Fidelity’s website makes it clear that your invested funds are not guaranteed or insured by the FDIC (Federal Deposit Insurance Corporation) or any similar entity. Furthermore, the website issues a strong warning that you could lose money.
Fidelity does offer FDIC insurance for cash management accounts and some retirement accounts up to $250,000. And Fidelity offers insurance through the SIPC for up to $1.25 million in uninvested (cash) funds.
Who Does It Better? Customer Service
For an automated online robo advisor platform, Betterment is surprisingly hands-on in their customer service offerings. Both the online portal and the mobile apps offer live online chat during customer service hours: Monday through Friday, 9am to 6pm EST, and Saturday and Sunday, 11am to 6pm EST.
Betterment also maintains phone and email customer support from 9am to 6pm EST for its banking and investing products.
For Betterment Premium customers, dedicated certified financial planners are always available to help.
Fidelity Go has an automated chatbot that is available continually (24/7) but the chatbot can only answer short general questions. If you have detailed questions you will need to get in the toll-free phone queue for the main Fidelity customer service line. Here, wait times can be extensive during open market hours.
Who Does It Better? Online Platform and Mobile Apps
Betterment comes out ahead of Fidelity Go in the realm of mobile experience for one simple reason: its app is designed completely around its two account offerings: Digital and Premium.
To this point, Betterment announced a redesign of their mobile app in mid-year last year. The goal was to upgrade the app to provide a complementary experience to using the online portal. Customers say the upgrade is a win.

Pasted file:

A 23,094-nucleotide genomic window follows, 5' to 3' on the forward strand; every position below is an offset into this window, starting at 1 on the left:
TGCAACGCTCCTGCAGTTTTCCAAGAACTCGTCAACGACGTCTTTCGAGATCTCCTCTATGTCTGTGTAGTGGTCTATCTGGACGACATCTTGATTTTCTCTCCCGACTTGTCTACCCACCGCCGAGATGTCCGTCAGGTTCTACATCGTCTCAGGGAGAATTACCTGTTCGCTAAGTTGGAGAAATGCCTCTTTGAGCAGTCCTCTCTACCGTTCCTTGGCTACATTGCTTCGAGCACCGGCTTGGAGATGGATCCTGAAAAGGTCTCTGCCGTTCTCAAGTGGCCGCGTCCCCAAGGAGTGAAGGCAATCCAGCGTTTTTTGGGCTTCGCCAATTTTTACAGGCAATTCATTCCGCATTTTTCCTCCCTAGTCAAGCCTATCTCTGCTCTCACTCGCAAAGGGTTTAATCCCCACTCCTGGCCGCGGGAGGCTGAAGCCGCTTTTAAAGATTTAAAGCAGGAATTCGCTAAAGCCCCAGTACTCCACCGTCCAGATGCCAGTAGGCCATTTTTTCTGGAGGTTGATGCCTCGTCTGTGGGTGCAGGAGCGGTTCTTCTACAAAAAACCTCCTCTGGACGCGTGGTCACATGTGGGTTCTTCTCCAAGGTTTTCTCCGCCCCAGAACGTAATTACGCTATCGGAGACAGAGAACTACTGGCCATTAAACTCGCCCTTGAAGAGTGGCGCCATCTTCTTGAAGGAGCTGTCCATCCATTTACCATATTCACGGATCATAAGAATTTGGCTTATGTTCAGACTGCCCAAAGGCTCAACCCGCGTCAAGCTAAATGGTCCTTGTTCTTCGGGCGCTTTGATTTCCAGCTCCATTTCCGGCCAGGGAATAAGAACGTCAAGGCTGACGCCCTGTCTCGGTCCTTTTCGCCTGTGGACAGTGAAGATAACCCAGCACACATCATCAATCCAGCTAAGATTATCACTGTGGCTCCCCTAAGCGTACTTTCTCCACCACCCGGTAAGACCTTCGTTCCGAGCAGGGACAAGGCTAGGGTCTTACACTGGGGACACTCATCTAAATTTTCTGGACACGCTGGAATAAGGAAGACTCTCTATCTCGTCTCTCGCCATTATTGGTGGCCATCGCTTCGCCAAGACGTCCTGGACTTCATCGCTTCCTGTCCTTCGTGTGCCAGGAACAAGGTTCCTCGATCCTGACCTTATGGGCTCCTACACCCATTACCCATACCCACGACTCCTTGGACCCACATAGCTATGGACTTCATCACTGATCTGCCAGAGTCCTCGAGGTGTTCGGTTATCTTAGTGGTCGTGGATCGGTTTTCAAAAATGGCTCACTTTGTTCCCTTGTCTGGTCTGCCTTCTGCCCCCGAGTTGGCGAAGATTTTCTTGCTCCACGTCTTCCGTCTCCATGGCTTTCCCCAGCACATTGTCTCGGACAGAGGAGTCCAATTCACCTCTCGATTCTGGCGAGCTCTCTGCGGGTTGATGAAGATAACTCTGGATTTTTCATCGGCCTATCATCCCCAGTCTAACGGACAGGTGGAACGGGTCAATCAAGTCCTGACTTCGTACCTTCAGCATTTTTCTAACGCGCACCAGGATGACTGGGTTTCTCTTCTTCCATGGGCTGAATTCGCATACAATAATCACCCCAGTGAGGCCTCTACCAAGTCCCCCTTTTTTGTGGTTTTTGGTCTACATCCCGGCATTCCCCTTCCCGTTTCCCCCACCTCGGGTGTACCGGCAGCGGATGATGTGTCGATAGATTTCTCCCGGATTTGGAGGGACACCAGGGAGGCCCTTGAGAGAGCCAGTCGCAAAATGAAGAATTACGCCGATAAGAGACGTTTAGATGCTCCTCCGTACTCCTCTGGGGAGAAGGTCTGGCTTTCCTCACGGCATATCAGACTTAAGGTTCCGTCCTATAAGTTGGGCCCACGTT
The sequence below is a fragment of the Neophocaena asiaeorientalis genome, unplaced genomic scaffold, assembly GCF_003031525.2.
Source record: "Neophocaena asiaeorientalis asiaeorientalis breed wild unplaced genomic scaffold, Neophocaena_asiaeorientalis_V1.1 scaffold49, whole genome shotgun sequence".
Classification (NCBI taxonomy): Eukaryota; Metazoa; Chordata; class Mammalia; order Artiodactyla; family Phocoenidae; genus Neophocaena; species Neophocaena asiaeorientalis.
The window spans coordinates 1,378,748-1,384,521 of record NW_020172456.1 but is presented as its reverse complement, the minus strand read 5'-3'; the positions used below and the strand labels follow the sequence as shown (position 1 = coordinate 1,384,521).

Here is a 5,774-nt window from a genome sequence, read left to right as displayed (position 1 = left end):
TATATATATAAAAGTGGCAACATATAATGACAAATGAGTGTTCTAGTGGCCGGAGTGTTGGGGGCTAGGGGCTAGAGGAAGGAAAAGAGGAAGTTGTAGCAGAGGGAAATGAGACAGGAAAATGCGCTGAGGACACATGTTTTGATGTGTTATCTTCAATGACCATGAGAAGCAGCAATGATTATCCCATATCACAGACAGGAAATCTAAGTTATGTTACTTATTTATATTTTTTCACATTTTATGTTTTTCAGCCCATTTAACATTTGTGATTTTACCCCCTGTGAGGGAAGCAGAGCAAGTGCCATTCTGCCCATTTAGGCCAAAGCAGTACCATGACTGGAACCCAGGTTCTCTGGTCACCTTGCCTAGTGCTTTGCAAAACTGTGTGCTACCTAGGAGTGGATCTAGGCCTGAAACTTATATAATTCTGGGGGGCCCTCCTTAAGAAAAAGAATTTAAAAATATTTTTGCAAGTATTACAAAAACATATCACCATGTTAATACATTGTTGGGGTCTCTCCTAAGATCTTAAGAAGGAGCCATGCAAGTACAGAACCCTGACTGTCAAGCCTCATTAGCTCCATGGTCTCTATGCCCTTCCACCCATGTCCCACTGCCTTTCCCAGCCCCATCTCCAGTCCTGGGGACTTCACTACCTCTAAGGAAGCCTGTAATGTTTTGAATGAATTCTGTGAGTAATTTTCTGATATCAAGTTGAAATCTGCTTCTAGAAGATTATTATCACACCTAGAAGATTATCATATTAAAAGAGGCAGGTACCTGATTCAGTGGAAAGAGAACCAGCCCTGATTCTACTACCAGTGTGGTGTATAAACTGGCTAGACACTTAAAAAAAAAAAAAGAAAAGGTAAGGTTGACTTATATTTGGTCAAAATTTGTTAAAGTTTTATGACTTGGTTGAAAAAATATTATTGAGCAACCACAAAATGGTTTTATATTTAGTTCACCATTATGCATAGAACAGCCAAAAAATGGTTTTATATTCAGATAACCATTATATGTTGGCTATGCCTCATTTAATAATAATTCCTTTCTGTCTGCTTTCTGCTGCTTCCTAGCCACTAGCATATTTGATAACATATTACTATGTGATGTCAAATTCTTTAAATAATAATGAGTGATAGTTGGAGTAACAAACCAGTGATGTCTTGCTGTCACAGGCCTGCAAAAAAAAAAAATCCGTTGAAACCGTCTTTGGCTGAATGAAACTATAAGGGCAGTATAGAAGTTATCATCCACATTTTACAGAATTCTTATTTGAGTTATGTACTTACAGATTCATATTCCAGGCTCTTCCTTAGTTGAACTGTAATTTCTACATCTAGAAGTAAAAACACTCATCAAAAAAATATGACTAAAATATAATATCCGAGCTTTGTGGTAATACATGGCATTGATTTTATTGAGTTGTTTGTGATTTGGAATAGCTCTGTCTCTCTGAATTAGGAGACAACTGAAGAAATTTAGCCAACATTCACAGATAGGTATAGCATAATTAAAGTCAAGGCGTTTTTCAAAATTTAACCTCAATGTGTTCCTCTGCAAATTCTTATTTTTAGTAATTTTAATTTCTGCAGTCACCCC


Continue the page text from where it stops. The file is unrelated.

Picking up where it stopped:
Take a look at these user scores for Betterment’s iOS/Apple and Android:
With an average score of 4.65 (out of five stars), clearly Betterment’s app upgrade fits the bill for customer expectations of the mobile experience.
Contrast this with Fidelity Go, which at this point does not have a dedicated mobile app for its robo advisor. Rather, the robo advisor feature is wrapped into the greater Fidelity app.
So while Fidelity Go is fully mobile, getting to that feature inside the Fidelity app can be somewhat challenging.
You have to navigate to the Portfolios menu within the app and then tap “Fidelity Go” to enter the robo advisor and view your investments.
With a 4.6 (out of 5) average score, on the surface it appears that Fidelity’s app is on par with Betterment’s….that is, until you remember that the robo advisor is buried within the greater functionality of the financial giant’s other offerings.
Having a dedicated robo advisor app would be a major step up for Fidelity Go’s offerings – no doubt about it. For more info see our best investing apps.
Betterment vs Fidelity Go – Which Robo Advisor Is Your Top Pick?
So there you have it – a side by side comparison of two industry leaders, albeit that they operate in somewhat different industries.
The only question now becomes, which robo advisor is best for you?